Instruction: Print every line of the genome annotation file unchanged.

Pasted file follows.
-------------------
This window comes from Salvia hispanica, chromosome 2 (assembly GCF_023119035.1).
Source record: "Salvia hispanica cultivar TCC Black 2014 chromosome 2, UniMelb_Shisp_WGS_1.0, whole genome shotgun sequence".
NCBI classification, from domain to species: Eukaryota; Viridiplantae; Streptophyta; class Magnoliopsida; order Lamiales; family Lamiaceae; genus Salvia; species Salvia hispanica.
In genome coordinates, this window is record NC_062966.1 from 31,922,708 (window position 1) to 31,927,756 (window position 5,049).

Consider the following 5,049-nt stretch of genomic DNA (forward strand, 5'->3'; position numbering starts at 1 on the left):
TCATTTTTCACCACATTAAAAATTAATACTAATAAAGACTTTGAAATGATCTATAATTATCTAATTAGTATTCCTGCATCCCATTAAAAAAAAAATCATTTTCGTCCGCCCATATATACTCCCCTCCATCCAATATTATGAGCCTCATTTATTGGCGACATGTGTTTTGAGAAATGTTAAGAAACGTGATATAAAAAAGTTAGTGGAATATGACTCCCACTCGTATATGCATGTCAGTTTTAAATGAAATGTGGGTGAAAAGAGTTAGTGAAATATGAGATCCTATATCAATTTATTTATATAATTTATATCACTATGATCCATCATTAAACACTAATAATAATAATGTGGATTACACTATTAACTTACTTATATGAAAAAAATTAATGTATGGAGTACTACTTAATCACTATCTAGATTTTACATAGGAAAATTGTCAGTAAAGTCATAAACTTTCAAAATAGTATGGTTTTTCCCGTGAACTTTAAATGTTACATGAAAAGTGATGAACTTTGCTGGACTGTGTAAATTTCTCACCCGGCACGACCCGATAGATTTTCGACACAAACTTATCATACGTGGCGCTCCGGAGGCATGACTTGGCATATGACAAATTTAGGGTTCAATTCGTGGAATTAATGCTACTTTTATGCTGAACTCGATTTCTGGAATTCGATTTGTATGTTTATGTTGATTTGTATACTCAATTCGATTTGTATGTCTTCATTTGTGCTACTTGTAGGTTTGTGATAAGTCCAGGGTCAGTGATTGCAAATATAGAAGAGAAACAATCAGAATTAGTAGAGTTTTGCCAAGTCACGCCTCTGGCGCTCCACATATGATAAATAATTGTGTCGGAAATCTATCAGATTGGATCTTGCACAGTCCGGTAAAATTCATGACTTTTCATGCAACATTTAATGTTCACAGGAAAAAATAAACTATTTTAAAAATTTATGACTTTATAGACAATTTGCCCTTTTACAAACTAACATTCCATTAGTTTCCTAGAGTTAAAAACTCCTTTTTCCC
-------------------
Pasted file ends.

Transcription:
This window comes from Salvia hispanica, chromosome 2 (assembly GCF_023119035.1).
Source record: "Salvia hispanica cultivar TCC Black 2014 chromosome 2, UniMelb_Shisp_WGS_1.0, whole genome shotgun sequence".
NCBI classification, from domain to species: Eukaryota; Viridiplantae; Streptophyta; class Magnoliopsida; order Lamiales; family Lamiaceae; genus Salvia; species Salvia hispanica.
In genome coordinates, this window is record NC_062966.1 from 31,922,708 (window position 1) to 31,927,756 (window position 5,049).

Consider the following 5,049-nt stretch of genomic DNA (forward strand, 5'->3'; position numbering starts at 1 on the left):
TCATTTTTCACCACATTAAAAATTAATACTAATAAAGACTTTGAAATGATCTATAATTATCTAATTAGTATTCCTGCATCCCATTAAAAAAAAAATCATTTTCGTCCGCCCATATATACTCCCCTCCATCCAATATTATGAGCCTCATTTATTGGCGACATGTGTTTTGAGAAATGTTAAGAAACGTGATATAAAAAAGTTAGTGGAATATGACTCCCACTCGTATATGCATGTCAGTTTTAAATGAAATGTGGGTGAAAAGAGTTAGTGAAATATGAGATCCTATATCAATTTATTTATATAATTTATATCACTATGATCCATCATTAAACACTAATAATAATAATGTGGATTACACTATTAACTTACTTATATGAAAAAAATTAATGTATGGAGTACTACTTAATCACTATCTAGATTTTACATAGGAAAATTGTCAGTAAAGTCATAAACTTTCAAAATAGTATGGTTTTTCCCGTGAACTTTAAATGTTACATGAAAAGTGATGAACTTTGCTGGACTGTGTAAATTTCTCACCCGGCACGACCCGATAGATTTTCGACACAAACTTATCATACGTGGCGCTCCGGAGGCATGACTTGGCATATGACAAATTTAGGGTTCAATTCGTGGAATTAATGCTACTTTTATGCTGAACTCGATTTCTGGAATTCGATTTGTATGTTTATGTTGATTTGTATACTCAATTCGATTTGTATGTCTTCATTTGTGCTACTTGTAGGTTTGTGATAAGTCCAGGGTCAGTGATTGCAAATATAGAAGAGAAACAATCAGAATTAGTAGAGTTTTGCCAAGTCACGCCTCTGGCGCTCCACATATGATAAATAATTGTGTCGGAAATCTATCAGATTGGATCTTGCACAGTCCGGTAAAATTCATGACTTTTCATGCAACATTTAATGTTCACAGGAAAAAATAAACTATTTTAAAAATTTATGACTTTATAGACAATTTGCCCTTTTACAAACTAACATTCCATTAGTTTCCTAGAGTTAAAAACTCCTTTTTCCC